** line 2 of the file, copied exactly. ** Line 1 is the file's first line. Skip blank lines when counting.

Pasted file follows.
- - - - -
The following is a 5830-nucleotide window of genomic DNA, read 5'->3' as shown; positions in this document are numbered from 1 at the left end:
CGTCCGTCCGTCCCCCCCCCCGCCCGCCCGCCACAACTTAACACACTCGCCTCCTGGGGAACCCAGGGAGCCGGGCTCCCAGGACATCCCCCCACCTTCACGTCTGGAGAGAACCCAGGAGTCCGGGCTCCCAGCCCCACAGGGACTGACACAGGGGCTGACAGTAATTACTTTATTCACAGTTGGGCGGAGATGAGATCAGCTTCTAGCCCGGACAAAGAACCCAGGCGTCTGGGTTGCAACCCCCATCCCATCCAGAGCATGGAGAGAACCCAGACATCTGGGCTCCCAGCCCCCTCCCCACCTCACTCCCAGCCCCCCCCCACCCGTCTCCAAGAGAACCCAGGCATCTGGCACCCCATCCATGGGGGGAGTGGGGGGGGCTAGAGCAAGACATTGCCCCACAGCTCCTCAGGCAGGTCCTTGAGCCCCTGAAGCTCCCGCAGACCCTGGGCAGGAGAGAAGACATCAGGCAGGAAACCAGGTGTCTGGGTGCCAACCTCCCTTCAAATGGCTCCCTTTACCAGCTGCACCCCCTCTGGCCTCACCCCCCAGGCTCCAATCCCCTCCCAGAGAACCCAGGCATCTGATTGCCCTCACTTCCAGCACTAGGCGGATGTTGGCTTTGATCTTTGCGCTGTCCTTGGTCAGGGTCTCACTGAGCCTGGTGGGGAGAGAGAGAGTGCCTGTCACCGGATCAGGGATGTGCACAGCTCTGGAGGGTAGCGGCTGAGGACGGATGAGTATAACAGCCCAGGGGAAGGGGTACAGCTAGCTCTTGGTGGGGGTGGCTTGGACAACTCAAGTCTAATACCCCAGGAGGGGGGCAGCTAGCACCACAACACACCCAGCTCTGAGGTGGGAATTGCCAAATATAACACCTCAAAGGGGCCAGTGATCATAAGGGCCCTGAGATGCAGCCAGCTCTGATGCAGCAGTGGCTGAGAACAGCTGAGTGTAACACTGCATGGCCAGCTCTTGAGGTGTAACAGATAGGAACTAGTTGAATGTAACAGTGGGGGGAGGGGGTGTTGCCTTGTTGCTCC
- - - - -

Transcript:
CGTCCGTCCGTCCCCCCCCCCGCCCGCCCGCCACAACTTAACACACTCGCCTCCTGGGGAACCCAGGGAGCCGGGCTCCCAGGACATCCCCCCACCTTCACGTCTGGAGAGAACCCAGGAGTCCGGGCTCCCAGCCCCACAGGGACTGACACAGGGGCTGACAGTAATTACTTTATTCACAGTTGGGCGGAGATGAGATCAGCTTCTAGCCCGGACAAAGAACCCAGGCGTCTGGGTTGCAACCCCCATCCCATCCAGAGCATGGAGAGAACCCAGACATCTGGGCTCCCAGCCCCCTCCCCACCTCACTCCCAGCCCCCCCCCACCCGTCTCCAAGAGAACCCAGGCATCTGGCACCCCATCCATGGGGGGAGTGGGGGGGGCTAGAGCAAGACATTGCCCCACAGCTCCTCAGGCAGGTCCTTGAGCCCCTGAAGCTCCCGCAGACCCTGGGCAGGAGAGAAGACATCAGGCAGGAAACCAGGTGTCTGGGTGCCAACCTCCCTTCAAATGGCTCCCTTTACCAGCTGCACCCCCTCTGGCCTCACCCCCCAGGCTCCAATCCCCTCCCAGAGAACCCAGGCATCTGATTGCCCTCACTTCCAGCACTAGGCGGATGTTGGCTTTGATCTTTGCGCTGTCCTTGGTCAGGGTCTCACTGAGCCTGGTGGGGAGAGAGAGAGTGCCTGTCACCGGATCAGGGATGTGCACAGCTCTGGAGGGTAGCGGCTGAGGACGGATGAGTATAACAGCCCAGGGGAAGGGGTACAGCTAGCTCTTGGTGGGGGTGGCTTGGACAACTCAAGTCTAATACCCCAGGAGGGGGGCAGCTAGCACCACAACACACCCAGCTCTGAGGTGGGAATTGCCAAATATAACACCTCAAAGGGGCCAGTGATCATAAGGGCCCTGAGATGCAGCCAGCTCTGATGCAGCAGTGGCTGAGAACAGCTGAGTGTAACACTGCATGGCCAGCTCTTGAGGTGTAACAGATAGGAACTAGTTGAATGTAACAGTGGGGGGAGGGGGTGTTGCCTTGTTGCTCC